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“Journalism is not about positivity or solutions – it’s about facts”
There are responsibilities of a journalist that are universal and undeniable – the responsibility to obtain information ethically and legally, to fact-check claims and report truths. Corbyn told an ITV News reporter that “it’s your responsibility to make sure the opposition voice is heard” – is that true? Trump would say that the press has a responsibility to report the ‘facts’ he peddles, and he lambasts them as “liars” and “fake news” when they do not.
Do journalists have a social responsibility? It’s often said that the press doesn’t cover the planes that don’t crash, the boats that don’t sink – but should they? In my pursuit of a career in journalism, these questions have often bugged me. Do I want to make a living by painting a bleak picture of the world and shining a light on the worst aspects of life?
To discuss whether it is right for so much negative journalism, first let’s understand why there is a bias for negativity. Firstly: supply meets demand. In one study, Trussler and Soroka asked unwitting participants to pick from a selection of news stories – good and bad. Participants tended towards negative stories (yet, interestingly, later said they preferred good news). Why? Perhaps the German language holds the answer, with their word ‘Schadenfreude’ describing the pleasure we glean from the misfortune of others. Aristotle would suggest ‘Catharsis’ – the effect of purging negative emotions through art, such as a tragic play. Psychologists believe it’s a negativity bias, evolved to respond quickly to negative threats.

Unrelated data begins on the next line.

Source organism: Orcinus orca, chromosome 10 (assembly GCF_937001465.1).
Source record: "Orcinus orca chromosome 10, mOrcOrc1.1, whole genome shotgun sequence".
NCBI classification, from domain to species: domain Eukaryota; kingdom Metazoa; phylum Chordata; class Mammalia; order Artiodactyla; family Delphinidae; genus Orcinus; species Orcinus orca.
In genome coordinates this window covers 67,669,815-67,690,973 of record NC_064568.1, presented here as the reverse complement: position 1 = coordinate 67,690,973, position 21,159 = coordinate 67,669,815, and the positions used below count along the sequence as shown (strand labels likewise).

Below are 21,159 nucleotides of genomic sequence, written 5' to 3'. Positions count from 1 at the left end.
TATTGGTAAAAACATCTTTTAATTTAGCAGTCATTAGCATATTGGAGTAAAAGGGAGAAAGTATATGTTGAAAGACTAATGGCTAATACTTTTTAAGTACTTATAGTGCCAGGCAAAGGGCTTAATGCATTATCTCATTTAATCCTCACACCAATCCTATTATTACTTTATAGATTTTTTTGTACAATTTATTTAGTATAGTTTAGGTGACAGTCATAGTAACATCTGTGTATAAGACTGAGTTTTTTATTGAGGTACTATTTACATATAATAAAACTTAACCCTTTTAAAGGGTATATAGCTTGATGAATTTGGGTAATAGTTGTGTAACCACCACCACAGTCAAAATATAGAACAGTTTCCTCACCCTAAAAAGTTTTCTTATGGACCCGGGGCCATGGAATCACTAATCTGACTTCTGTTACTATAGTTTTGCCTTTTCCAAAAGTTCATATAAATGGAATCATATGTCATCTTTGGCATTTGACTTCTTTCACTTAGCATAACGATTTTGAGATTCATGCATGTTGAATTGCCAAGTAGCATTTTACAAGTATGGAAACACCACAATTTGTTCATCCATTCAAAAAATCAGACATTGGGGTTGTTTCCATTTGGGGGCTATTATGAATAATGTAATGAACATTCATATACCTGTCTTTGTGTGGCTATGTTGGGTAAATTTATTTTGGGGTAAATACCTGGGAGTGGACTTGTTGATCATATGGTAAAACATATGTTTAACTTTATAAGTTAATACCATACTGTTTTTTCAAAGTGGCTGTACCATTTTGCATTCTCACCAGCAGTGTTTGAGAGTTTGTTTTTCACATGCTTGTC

Secondly, negative news is a requirement to uphold what I believe is a key role of journalism. In my mind, what makes journalism the “fourth pillar of democracy”, is it’s role in exposing injustice and untruths. That, by its nature, is negative. So stories about hypocrisy, controversy, unfairness are negative and perhaps depressing to read – but essential for the upkeep of a press that preserves democracy.
So yes – it is true that the media ignores the plane that doesn’t crash: but rightfully so. That’s not what ‘news’ is. So, when I first heard of “constructive” journalism and “solutions” journalism, I was a bit sceptical. It seems unrealistic, and perhaps even dangerous, to paint a pretty picture of a world that can sometimes be pretty nasty. I’m also sceptical of the idea that journalism has a duty to report on ‘solutions’ to problems. Firstly, the problems that journalists report on don’t have easy solutions. It’s easy to say tax dodging could be solved by closing loopholes, but maybe it could be solved by reducing taxation? Is the solution to poverty a welfare state, or a stronger economy? These questions divide the experts and the population at large, and it is not the place of journalism to simplify them.
Nonetheless, I agree that journalism does neglect its responsibility to cover good news in society. In this online age, where journalists have click-quotas to fill, effort goes into stories that generate views and attention. That is the negative news. But this is no reason to neglect the positive stories, as they help us form a more rounded view of society.
Above all, it is my opinion that the role of journalism is to report the truth, and the whole truth. The papers are not the place to speculate about solutions, and leaving out the bad stuff is not helpful to anyone. The truth, no matter how depressing or challenging or messy, should be the goal of good journalism.